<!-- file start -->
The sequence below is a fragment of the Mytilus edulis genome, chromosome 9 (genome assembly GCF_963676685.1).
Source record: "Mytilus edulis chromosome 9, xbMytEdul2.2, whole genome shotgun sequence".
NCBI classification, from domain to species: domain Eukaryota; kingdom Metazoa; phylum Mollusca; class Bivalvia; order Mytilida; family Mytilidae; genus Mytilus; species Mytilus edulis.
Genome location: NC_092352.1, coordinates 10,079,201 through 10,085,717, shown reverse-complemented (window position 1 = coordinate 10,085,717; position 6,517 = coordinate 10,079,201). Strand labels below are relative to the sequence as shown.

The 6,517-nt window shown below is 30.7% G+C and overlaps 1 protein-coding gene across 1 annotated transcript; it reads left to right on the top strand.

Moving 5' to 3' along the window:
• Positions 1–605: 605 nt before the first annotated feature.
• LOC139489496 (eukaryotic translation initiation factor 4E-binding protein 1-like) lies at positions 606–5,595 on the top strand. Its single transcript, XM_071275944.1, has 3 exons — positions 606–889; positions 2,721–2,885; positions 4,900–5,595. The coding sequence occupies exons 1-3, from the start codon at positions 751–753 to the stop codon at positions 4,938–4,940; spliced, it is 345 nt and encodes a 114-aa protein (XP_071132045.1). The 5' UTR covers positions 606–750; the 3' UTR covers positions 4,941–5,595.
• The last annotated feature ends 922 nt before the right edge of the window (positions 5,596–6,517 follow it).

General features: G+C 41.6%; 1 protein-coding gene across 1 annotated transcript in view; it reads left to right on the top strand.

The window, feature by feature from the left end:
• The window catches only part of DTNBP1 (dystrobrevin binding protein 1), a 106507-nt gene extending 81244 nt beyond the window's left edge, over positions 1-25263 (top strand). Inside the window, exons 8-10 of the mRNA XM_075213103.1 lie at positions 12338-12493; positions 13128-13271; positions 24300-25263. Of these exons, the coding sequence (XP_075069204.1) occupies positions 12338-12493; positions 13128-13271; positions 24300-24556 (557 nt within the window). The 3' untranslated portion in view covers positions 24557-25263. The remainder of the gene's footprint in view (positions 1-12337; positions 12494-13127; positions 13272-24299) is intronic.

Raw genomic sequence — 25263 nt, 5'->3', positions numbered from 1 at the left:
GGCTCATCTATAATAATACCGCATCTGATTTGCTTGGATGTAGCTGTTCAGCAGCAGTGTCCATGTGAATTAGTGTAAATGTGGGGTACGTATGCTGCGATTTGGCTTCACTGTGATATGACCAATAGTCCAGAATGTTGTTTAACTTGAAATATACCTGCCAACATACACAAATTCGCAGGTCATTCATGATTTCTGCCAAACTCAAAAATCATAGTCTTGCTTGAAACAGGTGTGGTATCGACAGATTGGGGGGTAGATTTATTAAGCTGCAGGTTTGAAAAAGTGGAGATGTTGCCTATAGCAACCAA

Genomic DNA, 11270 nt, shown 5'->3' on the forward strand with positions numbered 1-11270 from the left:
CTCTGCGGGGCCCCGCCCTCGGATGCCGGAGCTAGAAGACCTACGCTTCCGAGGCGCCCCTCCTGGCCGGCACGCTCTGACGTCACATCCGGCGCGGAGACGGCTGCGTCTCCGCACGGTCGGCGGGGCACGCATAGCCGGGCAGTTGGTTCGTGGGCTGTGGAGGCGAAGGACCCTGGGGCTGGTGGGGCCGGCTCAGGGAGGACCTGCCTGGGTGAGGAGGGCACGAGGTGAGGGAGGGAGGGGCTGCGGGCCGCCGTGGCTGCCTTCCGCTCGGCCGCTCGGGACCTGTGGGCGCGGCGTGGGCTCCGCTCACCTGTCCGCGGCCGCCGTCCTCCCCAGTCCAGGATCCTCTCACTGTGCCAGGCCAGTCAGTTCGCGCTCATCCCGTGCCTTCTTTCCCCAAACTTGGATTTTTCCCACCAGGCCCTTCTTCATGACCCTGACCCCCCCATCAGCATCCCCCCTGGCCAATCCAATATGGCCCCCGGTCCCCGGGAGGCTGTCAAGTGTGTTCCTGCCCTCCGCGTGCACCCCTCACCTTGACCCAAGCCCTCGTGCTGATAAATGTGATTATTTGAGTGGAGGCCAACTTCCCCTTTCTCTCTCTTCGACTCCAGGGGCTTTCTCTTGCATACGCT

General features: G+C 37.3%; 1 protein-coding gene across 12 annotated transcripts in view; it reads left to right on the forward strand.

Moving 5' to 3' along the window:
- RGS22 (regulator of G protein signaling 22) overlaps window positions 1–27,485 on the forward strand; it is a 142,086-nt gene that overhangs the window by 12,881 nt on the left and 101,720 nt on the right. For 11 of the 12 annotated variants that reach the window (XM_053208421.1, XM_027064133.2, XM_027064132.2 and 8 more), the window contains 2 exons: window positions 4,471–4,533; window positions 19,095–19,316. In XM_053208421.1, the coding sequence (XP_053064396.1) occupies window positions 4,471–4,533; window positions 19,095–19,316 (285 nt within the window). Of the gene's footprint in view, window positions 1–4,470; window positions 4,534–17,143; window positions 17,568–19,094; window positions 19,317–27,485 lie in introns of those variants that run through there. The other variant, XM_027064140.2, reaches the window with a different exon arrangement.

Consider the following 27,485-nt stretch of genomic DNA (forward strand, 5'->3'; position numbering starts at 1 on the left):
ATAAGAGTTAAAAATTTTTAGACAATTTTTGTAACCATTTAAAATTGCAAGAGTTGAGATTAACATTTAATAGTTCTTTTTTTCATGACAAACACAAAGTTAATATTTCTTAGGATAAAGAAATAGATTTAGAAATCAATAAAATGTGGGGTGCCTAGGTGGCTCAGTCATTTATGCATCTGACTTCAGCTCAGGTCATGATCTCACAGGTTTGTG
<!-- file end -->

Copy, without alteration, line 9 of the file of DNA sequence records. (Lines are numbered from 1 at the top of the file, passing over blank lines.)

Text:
• The last annotated feature ends 922 nt before the right edge of the window (positions 5,596–6,517 follow it).